Former President William Jefferson Clinton and well-established mass-production author James Patterson have collaborated on a novel titled The President is Missing. The book is a political cyber-thriller of sorts, the second such book from a member of the Clinton family—that is, if you count Hillary Clinton’s What Happened as one. And just as with with Ms. Clinton’s book, The President is Missing gives shout outs to Russian hacking groups, mentioning Fancy Bear by name.
The President is Missing is, however, a work of fiction. At 513 pages in hardcover. The prose is largely marked by Patterson’s hand as well, but there are places where Clinton’s voice pushes through. The plots about a Democratic president from a southern state is on the verge of facing an impeachment (sound familiar?) in the midst of a national security crisis. A terrorist mastermind has managed to plant “wiper” malware in every computer in the United States. Racing against time, the president disguises himself, exits the White House through a secret tunnel, and meets in person with the hacker who helped distribute the malware while a crack mercenary hit squad led by a pregnant Bosnian sniper attempts to take the hacker and President Duncan out.
The US Senate today voted to reverse the Federal Communications Commission’s repeal of net neutrality rules, with all members of the Democratic caucus and three Republicans voting in favor of net neutrality.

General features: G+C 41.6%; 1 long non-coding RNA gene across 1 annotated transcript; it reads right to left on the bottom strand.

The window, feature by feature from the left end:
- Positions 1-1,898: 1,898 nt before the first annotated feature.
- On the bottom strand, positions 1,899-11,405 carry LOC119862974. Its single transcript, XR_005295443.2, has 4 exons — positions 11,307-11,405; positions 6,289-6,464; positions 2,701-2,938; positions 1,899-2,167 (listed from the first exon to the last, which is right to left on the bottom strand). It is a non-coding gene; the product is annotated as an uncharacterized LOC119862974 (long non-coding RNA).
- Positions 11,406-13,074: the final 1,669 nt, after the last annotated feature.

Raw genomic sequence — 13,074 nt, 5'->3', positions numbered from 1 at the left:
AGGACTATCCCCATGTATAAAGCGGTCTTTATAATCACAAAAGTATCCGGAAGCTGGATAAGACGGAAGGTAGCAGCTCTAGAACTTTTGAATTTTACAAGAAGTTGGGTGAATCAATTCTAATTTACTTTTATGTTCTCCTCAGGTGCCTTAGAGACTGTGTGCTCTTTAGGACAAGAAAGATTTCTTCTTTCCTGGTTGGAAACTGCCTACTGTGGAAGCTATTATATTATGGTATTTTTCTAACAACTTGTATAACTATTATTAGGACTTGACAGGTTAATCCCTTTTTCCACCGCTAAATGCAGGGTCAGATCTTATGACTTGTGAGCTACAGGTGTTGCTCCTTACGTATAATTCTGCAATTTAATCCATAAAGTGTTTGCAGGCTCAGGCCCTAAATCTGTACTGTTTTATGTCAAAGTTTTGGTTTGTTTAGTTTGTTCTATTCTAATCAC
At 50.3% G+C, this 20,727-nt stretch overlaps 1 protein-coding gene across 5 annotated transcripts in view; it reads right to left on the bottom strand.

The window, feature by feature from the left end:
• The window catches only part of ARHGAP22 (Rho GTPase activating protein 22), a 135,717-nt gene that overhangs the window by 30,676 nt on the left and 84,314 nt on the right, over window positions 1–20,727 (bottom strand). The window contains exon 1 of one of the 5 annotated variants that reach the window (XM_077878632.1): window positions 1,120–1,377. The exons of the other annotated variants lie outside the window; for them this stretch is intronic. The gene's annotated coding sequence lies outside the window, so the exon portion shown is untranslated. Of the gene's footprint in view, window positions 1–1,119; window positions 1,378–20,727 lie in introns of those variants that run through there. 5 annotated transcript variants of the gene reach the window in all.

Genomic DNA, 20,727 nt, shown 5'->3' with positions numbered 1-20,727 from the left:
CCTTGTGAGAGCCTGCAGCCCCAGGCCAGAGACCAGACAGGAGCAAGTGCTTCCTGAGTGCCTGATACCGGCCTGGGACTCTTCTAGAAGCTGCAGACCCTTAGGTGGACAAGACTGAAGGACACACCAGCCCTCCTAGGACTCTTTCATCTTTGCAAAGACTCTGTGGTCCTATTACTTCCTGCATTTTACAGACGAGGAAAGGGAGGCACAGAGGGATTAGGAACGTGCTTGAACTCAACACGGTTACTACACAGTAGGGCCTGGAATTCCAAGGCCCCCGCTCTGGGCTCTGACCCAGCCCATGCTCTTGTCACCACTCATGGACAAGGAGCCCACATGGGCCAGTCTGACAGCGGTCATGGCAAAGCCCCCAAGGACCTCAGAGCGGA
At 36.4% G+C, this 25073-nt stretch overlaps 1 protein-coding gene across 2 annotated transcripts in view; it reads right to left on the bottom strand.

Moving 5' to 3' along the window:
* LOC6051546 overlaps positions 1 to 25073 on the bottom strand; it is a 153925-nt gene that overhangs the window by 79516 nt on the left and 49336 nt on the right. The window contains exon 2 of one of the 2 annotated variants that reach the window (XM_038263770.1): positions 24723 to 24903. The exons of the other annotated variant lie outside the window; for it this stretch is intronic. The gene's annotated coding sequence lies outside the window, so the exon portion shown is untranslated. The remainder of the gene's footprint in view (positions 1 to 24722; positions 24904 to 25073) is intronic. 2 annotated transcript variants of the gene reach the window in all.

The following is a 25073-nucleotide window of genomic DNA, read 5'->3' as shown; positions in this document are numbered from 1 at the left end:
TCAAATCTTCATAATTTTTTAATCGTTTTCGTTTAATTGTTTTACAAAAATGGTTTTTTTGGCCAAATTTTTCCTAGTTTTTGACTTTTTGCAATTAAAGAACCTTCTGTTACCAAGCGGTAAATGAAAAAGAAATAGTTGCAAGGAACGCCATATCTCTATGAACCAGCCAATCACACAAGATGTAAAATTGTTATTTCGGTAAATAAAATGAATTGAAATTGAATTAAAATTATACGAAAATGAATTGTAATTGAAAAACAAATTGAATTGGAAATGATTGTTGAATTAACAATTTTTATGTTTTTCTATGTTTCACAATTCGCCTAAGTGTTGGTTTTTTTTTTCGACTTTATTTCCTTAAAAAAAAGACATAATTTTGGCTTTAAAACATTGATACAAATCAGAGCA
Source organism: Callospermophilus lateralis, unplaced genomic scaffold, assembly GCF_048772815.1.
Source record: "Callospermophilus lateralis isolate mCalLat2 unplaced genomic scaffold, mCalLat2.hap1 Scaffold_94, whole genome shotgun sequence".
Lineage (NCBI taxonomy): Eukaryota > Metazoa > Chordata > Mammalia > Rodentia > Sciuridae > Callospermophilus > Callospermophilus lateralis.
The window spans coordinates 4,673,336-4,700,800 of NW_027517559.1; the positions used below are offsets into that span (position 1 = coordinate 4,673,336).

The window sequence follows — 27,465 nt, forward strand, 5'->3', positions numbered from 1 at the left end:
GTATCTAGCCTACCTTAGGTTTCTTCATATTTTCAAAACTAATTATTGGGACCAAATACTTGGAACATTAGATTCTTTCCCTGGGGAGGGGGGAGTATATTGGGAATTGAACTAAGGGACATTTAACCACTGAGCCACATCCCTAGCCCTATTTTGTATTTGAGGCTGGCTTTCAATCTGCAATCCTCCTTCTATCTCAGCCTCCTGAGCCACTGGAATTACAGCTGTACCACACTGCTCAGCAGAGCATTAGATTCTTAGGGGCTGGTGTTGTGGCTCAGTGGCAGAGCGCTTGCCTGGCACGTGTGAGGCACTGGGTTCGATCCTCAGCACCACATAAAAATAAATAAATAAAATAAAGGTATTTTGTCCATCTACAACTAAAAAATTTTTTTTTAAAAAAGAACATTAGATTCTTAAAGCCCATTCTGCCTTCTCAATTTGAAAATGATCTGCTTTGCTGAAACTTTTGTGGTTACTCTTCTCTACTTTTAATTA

The Senate approved a Congressional Review Act (CRA) resolution that would simply undo the FCC’s December 2017 vote to deregulate the broadband industry. If the CRA is approved by the House and signed by President Trump, Internet service providers would have to continue following rules that prohibit blocking, throttling, and paid prioritization.
FCC Chairman Ajit Pai has scheduled his repeal to take effect on June 11. If Congress doesn’t act, the net neutrality rules and the FCC’s classification of ISPs as common carriers would be eliminated on that date.
First there’s a shortage due to lack of technological skills now it’s opioid addiction.
A provision in a bipartisan Senate package, the Opioid Crisis Response Act, addressing the workforce shortage created by the addiction crisis was secured Tuesday.
The provision is based on legislation U.S. Senators Sherrod Brown (D-OH) and Shelley Moore Capito (R-WV) introduced earlier this month called the Collectively Achieving Recovery and Employment (CARE) Act. The bipartisan package passed out of the Senate Health, Education, Labor and Pensions (HELP) Committee Tuesday.
The Opioid Crisis Response Act is a wide-ranging, bipartisan package aimed at stemming the tide of the nationwide opioid crisis. The bill includes a provision based on Brown and Capito’s CARE Act that targets federal workforce training grants to address the workforce shortages and skill gaps caused by the opioid epidemic.
The number of people employed by the cannabis industry is set to triple from 200,000 to 630,000 people by the year 2025, according to New Frontier Data.